Whenever I see a girl with a gold bikini, I think of Princess Leia. Here on the Gold Coast, gold bikinis are common, so I think of Princess Leia a lot.
Eighteen-year-old Olivia Grace has deferred her law degree and ducked out of her friends’ gap-year tour of Asia. Instead, she’s fulfilling her childhood dream of becoming a private investigator, following in the footsteps of Nancy Drew and Veronica Mars – who taught her everything she knows, including a solid line in quick-quipping repartee, the importance of a handbag full of disguises, and a way of mixing business with inconvenient chemistry.
Playing Watson to the Sherlock of her childhood friend, detective agency owner Rosco (once the Han Solo to her Princess Leia), Olivia pursues a routine cheating husband case from the glitzy Gold Coast to Insta-perfect Byron Bay, where she faces yoga wars, dirty whale activism, and a guru who’s kind of a creep.
Olivia Grace is a teenage screwball heroine for the #metoo era, and The Girl with the Gold Bikini is a body-positive detective romp, rich with pop-culture pleasures.
I wasn’t sure what I was going to think of this book when I agreed to review it as I was unfamiliar with the author. I definitely did not expect a book I was going to sit down and read in one day with no breaks and sending evil glares to anyone who interrupted me. First things this book is so absolutely and wonderfully Australian. I found myself a few times looking things up, but really that had more to do with my own curiosity than anything.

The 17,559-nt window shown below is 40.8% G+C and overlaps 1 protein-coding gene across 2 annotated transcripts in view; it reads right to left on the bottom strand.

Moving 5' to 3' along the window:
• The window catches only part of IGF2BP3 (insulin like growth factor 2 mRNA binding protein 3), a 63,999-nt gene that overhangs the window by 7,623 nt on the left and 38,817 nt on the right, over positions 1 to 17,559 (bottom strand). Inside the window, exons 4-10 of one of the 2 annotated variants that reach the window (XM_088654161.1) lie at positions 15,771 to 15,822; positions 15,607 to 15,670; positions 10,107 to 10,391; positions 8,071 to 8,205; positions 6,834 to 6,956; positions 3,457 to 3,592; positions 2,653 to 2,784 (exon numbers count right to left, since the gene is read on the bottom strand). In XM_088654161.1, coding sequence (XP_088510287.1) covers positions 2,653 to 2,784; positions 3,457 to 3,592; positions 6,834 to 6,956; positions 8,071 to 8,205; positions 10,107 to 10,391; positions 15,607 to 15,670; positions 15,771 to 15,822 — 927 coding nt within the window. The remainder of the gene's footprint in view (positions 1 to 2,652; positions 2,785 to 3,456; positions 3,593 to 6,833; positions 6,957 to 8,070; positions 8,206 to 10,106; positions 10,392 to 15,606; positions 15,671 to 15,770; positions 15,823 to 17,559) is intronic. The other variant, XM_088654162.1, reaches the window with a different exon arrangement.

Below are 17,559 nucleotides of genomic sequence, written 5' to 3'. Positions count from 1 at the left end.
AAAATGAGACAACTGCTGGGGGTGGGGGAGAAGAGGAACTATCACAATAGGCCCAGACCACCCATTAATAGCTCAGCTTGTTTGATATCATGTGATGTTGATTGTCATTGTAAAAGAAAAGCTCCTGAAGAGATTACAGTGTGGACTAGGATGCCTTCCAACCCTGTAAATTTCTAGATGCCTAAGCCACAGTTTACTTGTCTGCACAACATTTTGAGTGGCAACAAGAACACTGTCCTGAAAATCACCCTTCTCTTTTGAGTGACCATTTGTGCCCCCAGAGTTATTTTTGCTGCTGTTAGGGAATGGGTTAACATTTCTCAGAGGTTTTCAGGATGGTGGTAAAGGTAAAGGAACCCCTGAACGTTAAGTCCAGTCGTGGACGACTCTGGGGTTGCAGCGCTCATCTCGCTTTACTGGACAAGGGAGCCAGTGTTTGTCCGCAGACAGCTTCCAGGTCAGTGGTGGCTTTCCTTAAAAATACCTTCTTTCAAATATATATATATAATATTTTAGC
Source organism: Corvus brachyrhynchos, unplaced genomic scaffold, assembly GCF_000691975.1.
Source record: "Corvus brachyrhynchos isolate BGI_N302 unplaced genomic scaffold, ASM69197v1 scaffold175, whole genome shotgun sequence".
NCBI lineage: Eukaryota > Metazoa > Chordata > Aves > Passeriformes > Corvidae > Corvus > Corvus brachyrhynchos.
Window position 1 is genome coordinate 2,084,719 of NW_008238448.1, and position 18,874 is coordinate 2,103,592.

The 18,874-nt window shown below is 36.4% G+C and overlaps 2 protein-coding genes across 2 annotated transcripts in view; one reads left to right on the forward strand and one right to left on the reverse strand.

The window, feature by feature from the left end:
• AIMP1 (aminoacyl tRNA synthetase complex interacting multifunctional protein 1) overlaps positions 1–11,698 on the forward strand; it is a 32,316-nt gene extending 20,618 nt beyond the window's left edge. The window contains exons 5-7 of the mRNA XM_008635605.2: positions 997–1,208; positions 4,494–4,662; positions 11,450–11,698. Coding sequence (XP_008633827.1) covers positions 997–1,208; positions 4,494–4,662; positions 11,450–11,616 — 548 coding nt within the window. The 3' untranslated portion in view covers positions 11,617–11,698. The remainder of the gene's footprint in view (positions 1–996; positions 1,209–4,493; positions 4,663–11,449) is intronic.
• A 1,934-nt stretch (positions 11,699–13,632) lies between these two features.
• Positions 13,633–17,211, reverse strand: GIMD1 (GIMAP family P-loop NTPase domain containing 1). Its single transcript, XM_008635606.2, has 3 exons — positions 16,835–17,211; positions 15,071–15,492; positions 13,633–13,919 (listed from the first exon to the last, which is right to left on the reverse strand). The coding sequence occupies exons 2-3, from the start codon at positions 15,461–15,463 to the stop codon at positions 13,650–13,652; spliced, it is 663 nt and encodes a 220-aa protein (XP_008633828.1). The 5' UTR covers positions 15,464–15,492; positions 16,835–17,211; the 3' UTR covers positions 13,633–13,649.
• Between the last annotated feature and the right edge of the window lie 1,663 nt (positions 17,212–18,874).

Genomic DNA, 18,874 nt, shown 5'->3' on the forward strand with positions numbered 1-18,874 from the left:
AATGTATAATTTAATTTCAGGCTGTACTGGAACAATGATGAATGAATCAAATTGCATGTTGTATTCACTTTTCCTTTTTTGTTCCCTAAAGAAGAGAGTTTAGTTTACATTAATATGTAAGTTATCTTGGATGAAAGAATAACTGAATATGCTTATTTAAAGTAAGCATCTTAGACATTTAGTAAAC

Reading this was like reading a feminist modernised version of Veronica Mars, or Nancy Drew. I loved how there were all these micro mysteries in it and how they all fit together. Olivia was a wonderful, and insightful narrator who shown to have the fun immaturity that teens have while also being wise and adult-like at times.
On top of all this, my favourite thing about this book is how funny it was. I nearly slid off the couch while reading a scene where; in an effort to get to instructor level in yoga Olivia has gotten herself tied up and stuck at 1 am.
In all of this is a serious message about rape culture and sexual assault and how it affects people. A message empowering women to stand up and take charge of their lives. An absolutely stunning book and if you will just pardon me, I have to go buy everything Lisa Walker has written.
A Review Copy of this book was provided to me by the publishers in exchange for an honest review.